One of my greatest challenges in presenting our culinary past to museums audiences is working out what form foods took – what they looked like, their colour, shape and texture – when we only have written accounts to go by, and many of those offering only scanty detail. Continue reading
Now that you’re assembling your summer salads you’ll of course be looking for decorative bottles in which to keep your vinegars. Pass the cruet! Continue reading
We recently hosted a Regency-style breakfast in the grand dining room at Elizabeth Bay House as a “money can’t buy” experience for the literacy charity, Room to Read. The offer included a personalised gastronomy-focused tour of the House followed by a breakfast which was based on the menu plan given to Maria Macarthur in 1812, Continue reading
Historical research is a curious thing. You find a fleeting reference or snippet of information that prickles your interest about a place, a person, an object or an incidence, then find yourself chasing leads that might shed more light on the subject. In this case, it is the mystery of Governor Arthur Phillip’s ‘French cook’.
Currently at various Sydney Living Museums Houses we’re running a series of night time tours, where you can see the houses as their original occupants saw them lit by candle and lamplight. Which raises the vexing question of just HOW should you light the historic dining table? Continue reading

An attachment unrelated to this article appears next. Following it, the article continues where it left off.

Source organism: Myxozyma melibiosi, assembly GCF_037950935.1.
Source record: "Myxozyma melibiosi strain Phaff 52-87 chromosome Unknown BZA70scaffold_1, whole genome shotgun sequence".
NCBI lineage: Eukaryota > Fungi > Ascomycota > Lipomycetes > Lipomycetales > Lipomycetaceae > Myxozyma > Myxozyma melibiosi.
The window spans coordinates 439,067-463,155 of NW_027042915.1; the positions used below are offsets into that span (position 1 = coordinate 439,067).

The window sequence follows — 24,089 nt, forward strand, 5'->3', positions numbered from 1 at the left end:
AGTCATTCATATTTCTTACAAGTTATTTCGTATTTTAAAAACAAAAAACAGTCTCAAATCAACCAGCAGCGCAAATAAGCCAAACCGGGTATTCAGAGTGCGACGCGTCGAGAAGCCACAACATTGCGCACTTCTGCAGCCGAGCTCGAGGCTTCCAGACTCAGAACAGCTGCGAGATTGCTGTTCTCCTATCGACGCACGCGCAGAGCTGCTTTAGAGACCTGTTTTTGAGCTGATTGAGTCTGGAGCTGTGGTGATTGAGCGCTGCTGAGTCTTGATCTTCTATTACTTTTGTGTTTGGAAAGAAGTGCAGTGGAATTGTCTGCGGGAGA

By the end of the 19th century an entirely new form of dining had taken over the fashionable table. Forget the Francaise, join us as we dine a la Russe! Continue reading
While many Sydney-siders gather around the harbour for New Year’s eve celebrations, New Year’s Day was often spent in public celebration in colonial times in the form of a foreshore picnic. Montagu Scott’s extraordinarily detailed depiction of such an event gives a brilliant ‘snapshot’ of revelers and their antics in 1870. Continue reading
Servant ‘butchers’ dinner guest!
In putting on the dishes and taking them off, I shall observe to you a few things, as many accidents have occurred through inattention and want of care. Thomas Cosnett, The Footman’s Directory, and Remembrancer; or, The Advice of Oneimus to His Young Friends. (London, 1835)
With the second course finished, it’s time for some precision table acrobatics as we re-set the table for dessert. Continue reading
Famous for ‘evicting’ his mother and father and unmarried sister from Elizabeth Bay House in 1845, William Sharp Macleay (1792-1865) remained as master of the house for another 20 years. Continue reading